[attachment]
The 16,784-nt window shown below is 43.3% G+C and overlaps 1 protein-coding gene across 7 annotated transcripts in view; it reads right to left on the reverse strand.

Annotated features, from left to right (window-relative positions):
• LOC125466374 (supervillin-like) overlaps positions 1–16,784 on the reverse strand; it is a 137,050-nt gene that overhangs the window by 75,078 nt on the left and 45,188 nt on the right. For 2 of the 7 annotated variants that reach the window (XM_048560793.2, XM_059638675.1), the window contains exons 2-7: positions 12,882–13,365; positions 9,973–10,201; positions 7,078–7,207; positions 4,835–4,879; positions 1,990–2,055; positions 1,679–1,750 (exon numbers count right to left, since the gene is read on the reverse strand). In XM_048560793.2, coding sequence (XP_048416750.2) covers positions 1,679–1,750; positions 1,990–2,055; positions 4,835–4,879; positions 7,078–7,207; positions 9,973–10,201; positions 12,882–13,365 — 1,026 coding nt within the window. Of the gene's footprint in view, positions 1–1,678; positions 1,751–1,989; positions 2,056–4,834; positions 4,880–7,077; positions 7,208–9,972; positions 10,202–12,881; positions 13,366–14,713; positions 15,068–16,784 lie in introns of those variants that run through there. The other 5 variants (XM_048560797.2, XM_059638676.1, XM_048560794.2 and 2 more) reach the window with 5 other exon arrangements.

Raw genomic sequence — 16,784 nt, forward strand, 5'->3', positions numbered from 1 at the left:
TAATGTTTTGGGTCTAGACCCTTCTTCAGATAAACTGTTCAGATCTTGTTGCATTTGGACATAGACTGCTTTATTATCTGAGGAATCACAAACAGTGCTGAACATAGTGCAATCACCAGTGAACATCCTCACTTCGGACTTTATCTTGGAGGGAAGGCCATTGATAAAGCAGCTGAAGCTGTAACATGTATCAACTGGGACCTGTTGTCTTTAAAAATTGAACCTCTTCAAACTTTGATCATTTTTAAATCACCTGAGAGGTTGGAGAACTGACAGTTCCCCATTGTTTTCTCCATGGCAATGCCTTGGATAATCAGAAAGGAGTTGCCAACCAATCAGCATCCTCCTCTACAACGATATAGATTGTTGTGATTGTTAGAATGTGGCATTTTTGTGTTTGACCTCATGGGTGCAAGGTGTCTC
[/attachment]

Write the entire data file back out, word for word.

The 16,784-nt window shown below is 43.3% G+C and overlaps 1 protein-coding gene across 7 annotated transcripts in view; it reads right to left on the reverse strand.

Annotated features, from left to right (window-relative positions):
• LOC125466374 (supervillin-like) overlaps positions 1–16,784 on the reverse strand; it is a 137,050-nt gene that overhangs the window by 75,078 nt on the left and 45,188 nt on the right. For 2 of the 7 annotated variants that reach the window (XM_048560793.2, XM_059638675.1), the window contains exons 2-7: positions 12,882–13,365; positions 9,973–10,201; positions 7,078–7,207; positions 4,835–4,879; positions 1,990–2,055; positions 1,679–1,750 (exon numbers count right to left, since the gene is read on the reverse strand). In XM_048560793.2, coding sequence (XP_048416750.2) covers positions 1,679–1,750; positions 1,990–2,055; positions 4,835–4,879; positions 7,078–7,207; positions 9,973–10,201; positions 12,882–13,365 — 1,026 coding nt within the window. Of the gene's footprint in view, positions 1–1,678; positions 1,751–1,989; positions 2,056–4,834; positions 4,880–7,077; positions 7,208–9,972; positions 10,202–12,881; positions 13,366–14,713; positions 15,068–16,784 lie in introns of those variants that run through there. The other 5 variants (XM_048560797.2, XM_059638676.1, XM_048560794.2 and 2 more) reach the window with 5 other exon arrangements.

Raw genomic sequence — 16,784 nt, forward strand, 5'->3', positions numbered from 1 at the left:
TAATGTTTTGGGTCTAGACCCTTCTTCAGATAAACTGTTCAGATCTTGTTGCATTTGGACATAGACTGCTTTATTATCTGAGGAATCACAAACAGTGCTGAACATAGTGCAATCACCAGTGAACATCCTCACTTCGGACTTTATCTTGGAGGGAAGGCCATTGATAAAGCAGCTGAAGCTGTAACATGTATCAACTGGGACCTGTTGTCTTTAAAAATTGAACCTCTTCAAACTTTGATCATTTTTAAATCACCTGAGAGGTTGGAGAACTGACAGTTCCCCATTGTTTTCTCCATGGCAATGCCTTGGATAATCAGAAAGGAGTTGCCAACCAATCAGCATCCTCCTCTACAACGATATAGATTGTTGTGATTGTTAGAATGTGGCATTTTTGTGTTTGACCTCATGGGTGCAAGGTGTCTC